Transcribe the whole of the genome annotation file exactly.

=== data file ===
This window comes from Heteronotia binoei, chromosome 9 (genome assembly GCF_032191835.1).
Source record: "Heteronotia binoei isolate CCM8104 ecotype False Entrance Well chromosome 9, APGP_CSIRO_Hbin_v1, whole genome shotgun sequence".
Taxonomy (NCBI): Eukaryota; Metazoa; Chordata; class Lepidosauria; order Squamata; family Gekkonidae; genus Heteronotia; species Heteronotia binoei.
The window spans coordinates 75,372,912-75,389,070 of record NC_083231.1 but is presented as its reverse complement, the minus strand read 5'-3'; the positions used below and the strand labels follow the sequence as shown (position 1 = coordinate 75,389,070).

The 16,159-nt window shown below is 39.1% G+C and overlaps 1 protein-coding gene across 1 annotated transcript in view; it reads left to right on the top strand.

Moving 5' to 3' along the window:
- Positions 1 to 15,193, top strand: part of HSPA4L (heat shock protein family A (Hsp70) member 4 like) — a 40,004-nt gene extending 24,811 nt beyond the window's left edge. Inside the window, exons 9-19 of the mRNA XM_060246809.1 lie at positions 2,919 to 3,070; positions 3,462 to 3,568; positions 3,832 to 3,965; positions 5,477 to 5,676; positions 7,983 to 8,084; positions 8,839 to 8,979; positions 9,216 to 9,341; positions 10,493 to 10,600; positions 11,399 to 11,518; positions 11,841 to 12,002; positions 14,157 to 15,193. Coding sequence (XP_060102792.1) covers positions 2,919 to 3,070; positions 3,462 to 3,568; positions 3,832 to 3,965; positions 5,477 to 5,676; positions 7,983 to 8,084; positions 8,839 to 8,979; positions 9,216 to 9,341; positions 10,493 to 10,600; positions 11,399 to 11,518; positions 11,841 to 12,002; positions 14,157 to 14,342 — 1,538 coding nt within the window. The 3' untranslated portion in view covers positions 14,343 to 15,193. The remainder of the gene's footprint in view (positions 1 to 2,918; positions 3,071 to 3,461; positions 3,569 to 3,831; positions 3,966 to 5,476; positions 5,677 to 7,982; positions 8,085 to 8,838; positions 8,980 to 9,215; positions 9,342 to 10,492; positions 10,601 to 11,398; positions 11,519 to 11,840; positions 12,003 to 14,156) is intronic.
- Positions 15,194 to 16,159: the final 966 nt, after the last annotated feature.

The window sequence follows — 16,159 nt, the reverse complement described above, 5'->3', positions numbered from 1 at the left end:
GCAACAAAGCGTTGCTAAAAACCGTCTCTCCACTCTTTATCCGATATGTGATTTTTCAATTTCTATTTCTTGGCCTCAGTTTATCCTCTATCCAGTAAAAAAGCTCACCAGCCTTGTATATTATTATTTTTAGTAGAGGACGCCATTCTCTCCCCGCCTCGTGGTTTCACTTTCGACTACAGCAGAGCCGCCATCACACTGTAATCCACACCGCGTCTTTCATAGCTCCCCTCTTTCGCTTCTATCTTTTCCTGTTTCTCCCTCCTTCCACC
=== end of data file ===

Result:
This window comes from Heteronotia binoei, chromosome 9 (genome assembly GCF_032191835.1).
Source record: "Heteronotia binoei isolate CCM8104 ecotype False Entrance Well chromosome 9, APGP_CSIRO_Hbin_v1, whole genome shotgun sequence".
Taxonomy (NCBI): Eukaryota; Metazoa; Chordata; class Lepidosauria; order Squamata; family Gekkonidae; genus Heteronotia; species Heteronotia binoei.
The window spans coordinates 75,372,912-75,389,070 of record NC_083231.1 but is presented as its reverse complement, the minus strand read 5'-3'; the positions used below and the strand labels follow the sequence as shown (position 1 = coordinate 75,389,070).

The 16,159-nt window shown below is 39.1% G+C and overlaps 1 protein-coding gene across 1 annotated transcript in view; it reads left to right on the top strand.

Moving 5' to 3' along the window:
- Positions 1 to 15,193, top strand: part of HSPA4L (heat shock protein family A (Hsp70) member 4 like) — a 40,004-nt gene extending 24,811 nt beyond the window's left edge. Inside the window, exons 9-19 of the mRNA XM_060246809.1 lie at positions 2,919 to 3,070; positions 3,462 to 3,568; positions 3,832 to 3,965; positions 5,477 to 5,676; positions 7,983 to 8,084; positions 8,839 to 8,979; positions 9,216 to 9,341; positions 10,493 to 10,600; positions 11,399 to 11,518; positions 11,841 to 12,002; positions 14,157 to 15,193. Coding sequence (XP_060102792.1) covers positions 2,919 to 3,070; positions 3,462 to 3,568; positions 3,832 to 3,965; positions 5,477 to 5,676; positions 7,983 to 8,084; positions 8,839 to 8,979; positions 9,216 to 9,341; positions 10,493 to 10,600; positions 11,399 to 11,518; positions 11,841 to 12,002; positions 14,157 to 14,342 — 1,538 coding nt within the window. The 3' untranslated portion in view covers positions 14,343 to 15,193. The remainder of the gene's footprint in view (positions 1 to 2,918; positions 3,071 to 3,461; positions 3,569 to 3,831; positions 3,966 to 5,476; positions 5,677 to 7,982; positions 8,085 to 8,838; positions 8,980 to 9,215; positions 9,342 to 10,492; positions 10,601 to 11,398; positions 11,519 to 11,840; positions 12,003 to 14,156) is intronic.
- Positions 15,194 to 16,159: the final 966 nt, after the last annotated feature.

The window sequence follows — 16,159 nt, the reverse complement described above, 5'->3', positions numbered from 1 at the left end:
GCAACAAAGCGTTGCTAAAAACCGTCTCTCCACTCTTTATCCGATATGTGATTTTTCAATTTCTATTTCTTGGCCTCAGTTTATCCTCTATCCAGTAAAAAAGCTCACCAGCCTTGTATATTATTATTTTTAGTAGAGGACGCCATTCTCTCCCCGCCTCGTGGTTTCACTTTCGACTACAGCAGAGCCGCCATCACACTGTAATCCACACCGCGTCTTTCATAGCTCCCCTCTTTCGCTTCTATCTTTTCCTGTTTCTCCCTCCTTCCACC